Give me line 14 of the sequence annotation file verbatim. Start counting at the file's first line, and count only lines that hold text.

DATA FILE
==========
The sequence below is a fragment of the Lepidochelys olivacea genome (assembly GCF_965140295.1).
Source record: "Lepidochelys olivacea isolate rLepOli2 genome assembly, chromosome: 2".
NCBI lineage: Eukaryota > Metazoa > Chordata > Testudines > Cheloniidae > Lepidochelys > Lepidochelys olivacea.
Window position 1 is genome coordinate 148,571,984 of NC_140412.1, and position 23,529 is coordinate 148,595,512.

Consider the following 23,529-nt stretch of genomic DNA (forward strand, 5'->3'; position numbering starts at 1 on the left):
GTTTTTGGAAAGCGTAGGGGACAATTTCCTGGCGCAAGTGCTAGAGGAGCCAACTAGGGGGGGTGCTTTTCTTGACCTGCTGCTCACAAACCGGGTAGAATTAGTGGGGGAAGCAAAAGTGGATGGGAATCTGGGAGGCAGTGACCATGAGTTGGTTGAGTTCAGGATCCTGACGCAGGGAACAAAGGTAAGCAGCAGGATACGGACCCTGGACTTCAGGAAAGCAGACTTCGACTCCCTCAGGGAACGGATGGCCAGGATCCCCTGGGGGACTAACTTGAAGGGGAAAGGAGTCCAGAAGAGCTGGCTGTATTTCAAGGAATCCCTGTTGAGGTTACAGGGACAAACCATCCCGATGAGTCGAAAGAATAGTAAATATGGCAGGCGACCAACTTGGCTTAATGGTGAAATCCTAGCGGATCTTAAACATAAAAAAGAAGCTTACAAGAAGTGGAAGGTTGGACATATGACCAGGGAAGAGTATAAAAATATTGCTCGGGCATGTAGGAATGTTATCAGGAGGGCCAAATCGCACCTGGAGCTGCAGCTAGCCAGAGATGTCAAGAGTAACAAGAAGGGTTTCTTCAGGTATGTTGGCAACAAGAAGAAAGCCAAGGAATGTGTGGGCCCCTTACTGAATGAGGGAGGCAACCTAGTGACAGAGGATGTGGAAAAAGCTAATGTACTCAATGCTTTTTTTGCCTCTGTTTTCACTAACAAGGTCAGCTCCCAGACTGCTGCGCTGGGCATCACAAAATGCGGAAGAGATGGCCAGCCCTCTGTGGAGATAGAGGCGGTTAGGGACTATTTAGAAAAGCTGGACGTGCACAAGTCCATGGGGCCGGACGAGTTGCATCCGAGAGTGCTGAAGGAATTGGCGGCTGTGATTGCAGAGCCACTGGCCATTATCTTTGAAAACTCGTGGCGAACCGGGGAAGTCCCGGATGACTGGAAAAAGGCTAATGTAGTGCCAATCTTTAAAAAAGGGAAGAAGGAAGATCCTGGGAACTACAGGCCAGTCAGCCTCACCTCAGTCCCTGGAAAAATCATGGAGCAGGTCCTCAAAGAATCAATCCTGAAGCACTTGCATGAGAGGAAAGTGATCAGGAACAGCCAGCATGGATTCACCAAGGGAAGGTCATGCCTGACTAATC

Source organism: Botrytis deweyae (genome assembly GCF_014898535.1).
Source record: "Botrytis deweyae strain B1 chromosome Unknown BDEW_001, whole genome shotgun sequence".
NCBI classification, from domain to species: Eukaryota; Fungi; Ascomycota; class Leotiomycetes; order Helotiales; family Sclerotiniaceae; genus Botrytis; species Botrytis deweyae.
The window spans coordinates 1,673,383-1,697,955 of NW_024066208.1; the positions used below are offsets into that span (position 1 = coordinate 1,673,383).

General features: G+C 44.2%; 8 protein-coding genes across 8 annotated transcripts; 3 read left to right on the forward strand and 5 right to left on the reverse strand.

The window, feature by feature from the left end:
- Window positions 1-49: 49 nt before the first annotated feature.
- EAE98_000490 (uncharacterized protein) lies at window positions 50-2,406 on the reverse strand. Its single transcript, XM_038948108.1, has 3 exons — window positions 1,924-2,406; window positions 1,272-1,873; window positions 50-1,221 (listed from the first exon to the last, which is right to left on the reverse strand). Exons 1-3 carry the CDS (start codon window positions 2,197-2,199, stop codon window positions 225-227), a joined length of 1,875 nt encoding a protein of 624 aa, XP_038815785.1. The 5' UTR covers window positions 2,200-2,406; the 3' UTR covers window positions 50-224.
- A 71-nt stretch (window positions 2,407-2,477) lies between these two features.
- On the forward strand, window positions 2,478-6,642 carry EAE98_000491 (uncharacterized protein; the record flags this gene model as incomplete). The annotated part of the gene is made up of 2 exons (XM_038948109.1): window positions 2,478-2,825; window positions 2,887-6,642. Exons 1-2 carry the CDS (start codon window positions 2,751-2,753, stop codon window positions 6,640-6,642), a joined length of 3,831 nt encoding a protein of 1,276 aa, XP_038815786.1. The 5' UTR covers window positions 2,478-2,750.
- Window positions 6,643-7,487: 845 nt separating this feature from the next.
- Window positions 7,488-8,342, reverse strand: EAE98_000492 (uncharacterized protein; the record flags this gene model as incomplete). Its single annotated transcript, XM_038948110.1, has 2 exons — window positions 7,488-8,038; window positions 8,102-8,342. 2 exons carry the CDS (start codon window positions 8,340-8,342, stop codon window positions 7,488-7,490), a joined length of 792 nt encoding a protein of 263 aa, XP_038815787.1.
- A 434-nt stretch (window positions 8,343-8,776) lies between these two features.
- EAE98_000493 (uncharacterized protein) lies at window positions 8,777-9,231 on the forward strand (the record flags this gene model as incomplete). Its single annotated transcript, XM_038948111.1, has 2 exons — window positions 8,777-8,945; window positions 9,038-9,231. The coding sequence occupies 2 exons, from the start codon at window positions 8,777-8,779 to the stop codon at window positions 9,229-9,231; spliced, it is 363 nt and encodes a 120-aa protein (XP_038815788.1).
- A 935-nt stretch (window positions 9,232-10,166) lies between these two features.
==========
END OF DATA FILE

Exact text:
- EAE98_000490 (uncharacterized protein) lies at window positions 50-2,406 on the reverse strand. Its single transcript, XM_038948108.1, has 3 exons — window positions 1,924-2,406; window positions 1,272-1,873; window positions 50-1,221 (listed from the first exon to the last, which is right to left on the reverse strand). Exons 1-3 carry the CDS (start codon window positions 2,197-2,199, stop codon window positions 225-227), a joined length of 1,875 nt encoding a protein of 624 aa, XP_038815785.1. The 5' UTR covers window positions 2,200-2,406; the 3' UTR covers window positions 50-224.